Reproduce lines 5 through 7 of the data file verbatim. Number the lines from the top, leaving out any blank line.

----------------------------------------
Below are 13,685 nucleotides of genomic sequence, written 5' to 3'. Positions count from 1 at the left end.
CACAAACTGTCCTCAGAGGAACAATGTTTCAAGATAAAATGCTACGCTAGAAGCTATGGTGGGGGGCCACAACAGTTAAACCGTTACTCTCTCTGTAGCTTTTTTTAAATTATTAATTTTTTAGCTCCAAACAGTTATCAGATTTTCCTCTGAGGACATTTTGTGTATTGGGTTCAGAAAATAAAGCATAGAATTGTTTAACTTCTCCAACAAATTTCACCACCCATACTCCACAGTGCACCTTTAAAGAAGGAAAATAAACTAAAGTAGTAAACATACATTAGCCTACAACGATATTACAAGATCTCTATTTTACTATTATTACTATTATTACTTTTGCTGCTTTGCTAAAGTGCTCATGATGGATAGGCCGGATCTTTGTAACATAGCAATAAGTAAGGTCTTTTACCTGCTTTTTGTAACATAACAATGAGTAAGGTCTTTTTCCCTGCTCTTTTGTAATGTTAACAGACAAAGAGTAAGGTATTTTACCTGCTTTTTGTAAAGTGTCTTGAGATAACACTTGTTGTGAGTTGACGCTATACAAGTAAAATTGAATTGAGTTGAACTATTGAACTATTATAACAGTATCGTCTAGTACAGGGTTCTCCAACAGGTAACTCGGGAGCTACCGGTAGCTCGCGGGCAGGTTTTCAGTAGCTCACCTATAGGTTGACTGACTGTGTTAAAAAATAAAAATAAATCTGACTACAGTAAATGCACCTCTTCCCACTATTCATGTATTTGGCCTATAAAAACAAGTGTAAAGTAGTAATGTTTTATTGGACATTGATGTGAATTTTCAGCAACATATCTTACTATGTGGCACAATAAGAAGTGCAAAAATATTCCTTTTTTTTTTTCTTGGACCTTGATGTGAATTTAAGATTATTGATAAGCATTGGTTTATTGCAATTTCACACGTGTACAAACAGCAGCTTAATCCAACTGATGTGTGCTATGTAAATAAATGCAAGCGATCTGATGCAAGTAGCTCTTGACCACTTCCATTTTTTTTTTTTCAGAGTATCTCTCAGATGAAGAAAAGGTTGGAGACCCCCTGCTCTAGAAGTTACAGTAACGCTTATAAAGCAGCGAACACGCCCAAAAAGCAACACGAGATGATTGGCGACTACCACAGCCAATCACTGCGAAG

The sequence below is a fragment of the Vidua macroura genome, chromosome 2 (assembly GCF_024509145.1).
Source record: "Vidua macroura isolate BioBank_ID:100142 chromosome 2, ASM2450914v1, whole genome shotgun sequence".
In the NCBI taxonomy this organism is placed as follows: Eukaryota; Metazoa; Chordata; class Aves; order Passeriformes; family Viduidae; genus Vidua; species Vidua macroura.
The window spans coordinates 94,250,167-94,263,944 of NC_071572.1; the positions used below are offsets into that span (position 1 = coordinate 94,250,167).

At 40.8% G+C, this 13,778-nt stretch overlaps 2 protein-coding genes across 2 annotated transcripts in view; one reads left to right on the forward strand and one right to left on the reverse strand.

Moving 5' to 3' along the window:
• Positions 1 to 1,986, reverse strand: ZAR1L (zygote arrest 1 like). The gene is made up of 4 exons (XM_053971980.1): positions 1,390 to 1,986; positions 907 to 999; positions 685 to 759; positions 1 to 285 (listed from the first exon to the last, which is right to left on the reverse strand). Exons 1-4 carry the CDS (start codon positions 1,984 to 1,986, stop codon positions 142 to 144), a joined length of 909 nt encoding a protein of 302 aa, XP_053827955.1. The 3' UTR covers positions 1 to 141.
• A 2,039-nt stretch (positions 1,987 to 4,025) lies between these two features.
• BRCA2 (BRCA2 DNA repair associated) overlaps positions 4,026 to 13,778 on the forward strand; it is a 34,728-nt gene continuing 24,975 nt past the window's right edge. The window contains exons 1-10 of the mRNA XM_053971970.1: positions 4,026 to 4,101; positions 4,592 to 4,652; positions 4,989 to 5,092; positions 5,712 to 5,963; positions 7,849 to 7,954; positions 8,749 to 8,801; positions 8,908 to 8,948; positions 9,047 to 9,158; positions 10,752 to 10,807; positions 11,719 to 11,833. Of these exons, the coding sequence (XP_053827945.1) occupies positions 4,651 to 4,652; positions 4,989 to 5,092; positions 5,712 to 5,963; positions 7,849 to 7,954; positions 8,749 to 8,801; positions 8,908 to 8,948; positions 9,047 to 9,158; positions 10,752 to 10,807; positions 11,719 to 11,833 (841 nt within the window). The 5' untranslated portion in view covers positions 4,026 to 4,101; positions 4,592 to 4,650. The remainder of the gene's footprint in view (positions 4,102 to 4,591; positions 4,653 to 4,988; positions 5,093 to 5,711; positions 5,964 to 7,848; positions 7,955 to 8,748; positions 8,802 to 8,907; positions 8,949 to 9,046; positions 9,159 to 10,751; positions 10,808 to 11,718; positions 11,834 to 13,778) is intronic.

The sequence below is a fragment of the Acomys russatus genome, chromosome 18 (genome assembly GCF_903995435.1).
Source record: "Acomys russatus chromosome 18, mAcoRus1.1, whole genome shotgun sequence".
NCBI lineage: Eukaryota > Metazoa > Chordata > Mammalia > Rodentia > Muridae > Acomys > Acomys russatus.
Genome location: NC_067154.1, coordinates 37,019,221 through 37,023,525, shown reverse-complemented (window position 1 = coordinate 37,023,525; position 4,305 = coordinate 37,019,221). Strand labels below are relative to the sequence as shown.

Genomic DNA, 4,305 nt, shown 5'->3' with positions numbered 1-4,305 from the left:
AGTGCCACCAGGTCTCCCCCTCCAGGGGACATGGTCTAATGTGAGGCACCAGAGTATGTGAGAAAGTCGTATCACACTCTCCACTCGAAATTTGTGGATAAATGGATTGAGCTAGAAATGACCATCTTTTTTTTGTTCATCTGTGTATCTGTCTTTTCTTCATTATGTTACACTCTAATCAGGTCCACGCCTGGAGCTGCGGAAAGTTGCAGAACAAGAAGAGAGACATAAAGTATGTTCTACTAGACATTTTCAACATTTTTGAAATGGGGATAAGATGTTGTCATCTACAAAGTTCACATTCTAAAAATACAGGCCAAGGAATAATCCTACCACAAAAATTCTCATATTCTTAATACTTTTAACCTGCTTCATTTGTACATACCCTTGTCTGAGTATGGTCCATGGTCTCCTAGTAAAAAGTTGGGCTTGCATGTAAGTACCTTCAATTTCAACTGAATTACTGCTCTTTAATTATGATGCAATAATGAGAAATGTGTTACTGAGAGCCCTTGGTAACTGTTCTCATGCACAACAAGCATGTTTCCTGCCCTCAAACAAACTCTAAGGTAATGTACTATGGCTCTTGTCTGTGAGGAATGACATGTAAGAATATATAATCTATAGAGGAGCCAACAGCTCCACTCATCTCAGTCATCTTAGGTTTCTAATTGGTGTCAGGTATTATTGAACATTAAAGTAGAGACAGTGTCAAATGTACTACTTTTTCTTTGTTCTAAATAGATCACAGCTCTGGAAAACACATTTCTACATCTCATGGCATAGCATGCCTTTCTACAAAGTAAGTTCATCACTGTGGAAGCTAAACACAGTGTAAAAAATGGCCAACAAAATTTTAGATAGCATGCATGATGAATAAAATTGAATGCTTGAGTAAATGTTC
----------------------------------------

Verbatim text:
In the NCBI taxonomy this organism is placed as follows: Eukaryota; Metazoa; Chordata; class Aves; order Passeriformes; family Viduidae; genus Vidua; species Vidua macroura.
The window spans coordinates 94,250,167-94,263,944 of NC_071572.1; the positions used below are offsets into that span (position 1 = coordinate 94,250,167).

At 40.8% G+C, this 13,778-nt stretch overlaps 2 protein-coding genes across 2 annotated transcripts in view; one reads left to right on the forward strand and one right to left on the reverse strand.